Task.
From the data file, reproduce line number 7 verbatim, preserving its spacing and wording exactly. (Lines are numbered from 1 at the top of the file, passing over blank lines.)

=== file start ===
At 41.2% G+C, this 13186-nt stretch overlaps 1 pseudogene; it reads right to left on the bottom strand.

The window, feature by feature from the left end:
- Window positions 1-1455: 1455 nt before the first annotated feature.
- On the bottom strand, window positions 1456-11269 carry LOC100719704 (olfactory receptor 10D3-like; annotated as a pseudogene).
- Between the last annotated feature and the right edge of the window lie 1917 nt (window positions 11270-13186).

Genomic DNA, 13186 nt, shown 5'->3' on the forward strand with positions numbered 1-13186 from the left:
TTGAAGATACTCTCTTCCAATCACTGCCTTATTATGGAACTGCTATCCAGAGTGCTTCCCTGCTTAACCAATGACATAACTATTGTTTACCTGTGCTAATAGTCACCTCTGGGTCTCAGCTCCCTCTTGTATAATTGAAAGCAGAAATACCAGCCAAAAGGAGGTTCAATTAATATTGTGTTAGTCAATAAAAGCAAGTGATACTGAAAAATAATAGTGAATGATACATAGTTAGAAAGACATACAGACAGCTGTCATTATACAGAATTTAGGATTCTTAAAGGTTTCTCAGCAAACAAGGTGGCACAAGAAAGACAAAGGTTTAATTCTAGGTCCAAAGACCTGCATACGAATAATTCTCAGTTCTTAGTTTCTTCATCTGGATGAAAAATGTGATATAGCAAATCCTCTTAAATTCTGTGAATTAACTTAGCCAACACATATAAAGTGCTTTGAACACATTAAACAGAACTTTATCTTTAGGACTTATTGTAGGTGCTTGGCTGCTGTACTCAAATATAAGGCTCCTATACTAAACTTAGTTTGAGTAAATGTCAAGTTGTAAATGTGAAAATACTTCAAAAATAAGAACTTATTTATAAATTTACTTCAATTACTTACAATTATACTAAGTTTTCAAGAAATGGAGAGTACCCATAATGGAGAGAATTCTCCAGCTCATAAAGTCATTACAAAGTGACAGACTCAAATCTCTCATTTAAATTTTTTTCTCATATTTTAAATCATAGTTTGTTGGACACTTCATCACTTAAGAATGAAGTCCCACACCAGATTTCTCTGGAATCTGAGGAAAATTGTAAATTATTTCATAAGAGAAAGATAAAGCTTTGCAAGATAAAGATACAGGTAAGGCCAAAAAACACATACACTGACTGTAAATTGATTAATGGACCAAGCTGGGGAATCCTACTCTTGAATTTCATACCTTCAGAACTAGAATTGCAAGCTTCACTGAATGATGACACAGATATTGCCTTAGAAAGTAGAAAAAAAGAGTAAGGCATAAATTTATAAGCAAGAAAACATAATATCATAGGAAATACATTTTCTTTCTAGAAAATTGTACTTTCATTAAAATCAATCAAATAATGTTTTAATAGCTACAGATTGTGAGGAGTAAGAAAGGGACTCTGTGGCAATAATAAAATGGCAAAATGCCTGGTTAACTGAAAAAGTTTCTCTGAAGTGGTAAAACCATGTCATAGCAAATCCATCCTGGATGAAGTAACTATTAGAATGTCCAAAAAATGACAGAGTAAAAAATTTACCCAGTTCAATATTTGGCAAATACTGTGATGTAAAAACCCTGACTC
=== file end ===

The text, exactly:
TTGAAGATACTCTCTTCCAATCACTGCCTTATTATGGAACTGCTATCCAGAGTGCTTCCCTGCTTAACCAATGACATAACTATTGTTTACCTGTGCTAATAGTCACCTCTGGGTCTCAGCTCCCTCTTGTATAATTGAAAGCAGAAATACCAGCCAAAAGGAGGTTCAATTAATATTGTGTTAGTCAATAAAAGCAAGTGATACTGAAAAATAATAGTGAATGATACATAGTTAGAAAGACATACAGACAGCTGTCATTATACAGAATTTAGGATTCTTAAAGGTTTCTCAGCAAACAAGGTGGCACAAGAAAGACAAAGGTTTAATTCTAGGTCCAAAGACCTGCATACGAATAATTCTCAGTTCTTAGTTTCTTCATCTGGATGAAAAATGTGATATAGCAAATCCTCTTAAATTCTGTGAATTAACTTAGCCAACACATATAAAGTGCTTTGAACACATTAAACAGAACTTTATCTTTAGGACTTATTGTAGGTGCTTGGCTGCTGTACTCAAATATAAGGCTCCTATACTAAACTTAGTTTGAGTAAATGTCAAGTTGTAAATGTGAAAATACTTCAAAAATAAGAACTTATTTATAAATTTACTTCAATTACTTACAATTATACTAAGTTTTCAAGAAATGGAGAGTACCCATAATGGAGAGAATTCTCCAGCTCATAAAGTCATTACAAAGTGACAGACTCAAATCTCTCATTTAAATTTTTTTCTCATATTTTAAATCATAGTTTGTTGGACACTTCATCACTTAAGAATGAAGTCCCACACCAGATTTCTCTGGAATCTGAGGAAAATTGTAAATTATTTCATAAGAGAAAGATAAAGCTTTGCAAGATAAAGATACAGGTAAGGCCAAAAAACACATACACTGACTGTAAATTGATTAATGGACCAAGCTGGGGAATCCTACTCTTGAATTTCATACCTTCAGAACTAGAATTGCAAGCTTCACTGAATGATGACACAGATATTGCCTTAGAAAGTAGAAAAAAAGAGTAAGGCATAAATTTATAAGCAAGAAAACATAATATCATAGGAAATACATTTTCTTTCTAGAAAATTGTACTTTCATTAAAATCAATCAAATAATGTTTTAATAGCTACAGATTGTGAGGAGTAAGAAAGGGACTCTGTGGCAATAATAAAATGGCAAAATGCCTGGTTAACTGAAAAAGTTTCTCTGAAGTGGTAAAACCATGTCATAGCAAATCCATCCTGGATGAAGTAACTATTAGAATGTCCAAAAAATGACAGAGTAAAAAATTTACCCAGTTCAATATTTGGCAAATACTGTGATGTAAAAACCCTGACTC